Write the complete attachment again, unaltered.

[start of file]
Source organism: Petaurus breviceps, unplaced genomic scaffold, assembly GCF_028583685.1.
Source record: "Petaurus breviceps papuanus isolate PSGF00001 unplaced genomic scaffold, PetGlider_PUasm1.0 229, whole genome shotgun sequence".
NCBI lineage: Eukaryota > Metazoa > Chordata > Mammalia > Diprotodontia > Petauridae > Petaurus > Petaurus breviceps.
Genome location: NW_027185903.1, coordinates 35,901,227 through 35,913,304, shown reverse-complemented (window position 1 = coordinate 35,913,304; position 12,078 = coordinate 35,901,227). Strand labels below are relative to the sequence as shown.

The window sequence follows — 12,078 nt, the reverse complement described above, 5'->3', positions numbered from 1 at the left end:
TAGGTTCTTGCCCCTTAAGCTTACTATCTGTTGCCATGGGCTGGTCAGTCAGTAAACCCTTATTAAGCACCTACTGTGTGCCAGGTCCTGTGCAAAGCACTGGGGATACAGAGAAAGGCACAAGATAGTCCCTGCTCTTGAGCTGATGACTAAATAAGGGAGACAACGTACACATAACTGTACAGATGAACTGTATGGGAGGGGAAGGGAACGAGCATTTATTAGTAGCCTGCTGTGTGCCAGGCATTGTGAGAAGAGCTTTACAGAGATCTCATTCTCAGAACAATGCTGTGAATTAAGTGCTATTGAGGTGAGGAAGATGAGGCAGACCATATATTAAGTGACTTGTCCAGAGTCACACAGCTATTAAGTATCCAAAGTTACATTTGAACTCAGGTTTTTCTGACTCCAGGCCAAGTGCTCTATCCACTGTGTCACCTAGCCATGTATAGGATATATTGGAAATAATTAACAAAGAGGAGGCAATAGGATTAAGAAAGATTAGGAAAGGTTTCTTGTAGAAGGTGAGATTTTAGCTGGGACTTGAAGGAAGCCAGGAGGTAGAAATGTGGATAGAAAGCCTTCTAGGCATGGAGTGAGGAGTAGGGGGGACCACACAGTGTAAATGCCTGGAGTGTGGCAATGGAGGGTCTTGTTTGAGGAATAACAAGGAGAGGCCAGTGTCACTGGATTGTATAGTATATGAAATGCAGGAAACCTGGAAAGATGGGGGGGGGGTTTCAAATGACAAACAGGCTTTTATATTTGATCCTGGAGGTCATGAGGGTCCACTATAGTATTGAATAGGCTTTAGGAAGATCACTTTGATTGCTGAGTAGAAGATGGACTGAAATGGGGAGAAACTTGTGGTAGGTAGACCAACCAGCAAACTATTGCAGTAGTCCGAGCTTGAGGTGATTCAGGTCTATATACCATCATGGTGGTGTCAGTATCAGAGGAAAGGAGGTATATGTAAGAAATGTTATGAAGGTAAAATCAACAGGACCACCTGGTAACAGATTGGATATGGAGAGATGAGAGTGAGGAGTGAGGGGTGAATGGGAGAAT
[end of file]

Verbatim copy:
Source organism: Petaurus breviceps, unplaced genomic scaffold, assembly GCF_028583685.1.
Source record: "Petaurus breviceps papuanus isolate PSGF00001 unplaced genomic scaffold, PetGlider_PUasm1.0 229, whole genome shotgun sequence".
NCBI lineage: Eukaryota > Metazoa > Chordata > Mammalia > Diprotodontia > Petauridae > Petaurus > Petaurus breviceps.
Genome location: NW_027185903.1, coordinates 35,901,227 through 35,913,304, shown reverse-complemented (window position 1 = coordinate 35,913,304; position 12,078 = coordinate 35,901,227). Strand labels below are relative to the sequence as shown.

The window sequence follows — 12,078 nt, the reverse complement described above, 5'->3', positions numbered from 1 at the left end:
TAGGTTCTTGCCCCTTAAGCTTACTATCTGTTGCCATGGGCTGGTCAGTCAGTAAACCCTTATTAAGCACCTACTGTGTGCCAGGTCCTGTGCAAAGCACTGGGGATACAGAGAAAGGCACAAGATAGTCCCTGCTCTTGAGCTGATGACTAAATAAGGGAGACAACGTACACATAACTGTACAGATGAACTGTATGGGAGGGGAAGGGAACGAGCATTTATTAGTAGCCTGCTGTGTGCCAGGCATTGTGAGAAGAGCTTTACAGAGATCTCATTCTCAGAACAATGCTGTGAATTAAGTGCTATTGAGGTGAGGAAGATGAGGCAGACCATATATTAAGTGACTTGTCCAGAGTCACACAGCTATTAAGTATCCAAAGTTACATTTGAACTCAGGTTTTTCTGACTCCAGGCCAAGTGCTCTATCCACTGTGTCACCTAGCCATGTATAGGATATATTGGAAATAATTAACAAAGAGGAGGCAATAGGATTAAGAAAGATTAGGAAAGGTTTCTTGTAGAAGGTGAGATTTTAGCTGGGACTTGAAGGAAGCCAGGAGGTAGAAATGTGGATAGAAAGCCTTCTAGGCATGGAGTGAGGAGTAGGGGGGACCACACAGTGTAAATGCCTGGAGTGTGGCAATGGAGGGTCTTGTTTGAGGAATAACAAGGAGAGGCCAGTGTCACTGGATTGTATAGTATATGAAATGCAGGAAACCTGGAAAGATGGGGGGGGGGTTTCAAATGACAAACAGGCTTTTATATTTGATCCTGGAGGTCATGAGGGTCCACTATAGTATTGAATAGGCTTTAGGAAGATCACTTTGATTGCTGAGTAGAAGATGGACTGAAATGGGGAGAAACTTGTGGTAGGTAGACCAACCAGCAAACTATTGCAGTAGTCCGAGCTTGAGGTGATTCAGGTCTATATACCATCATGGTGGTGTCAGTATCAGAGGAAAGGAGGTATATGTAAGAAATGTTATGAAGGTAAAATCAACAGGACCACCTGGTAACAGATTGGATATGGAGAGATGAGAGTGAGGAGTGAGGGGTGAATGGGAGAAT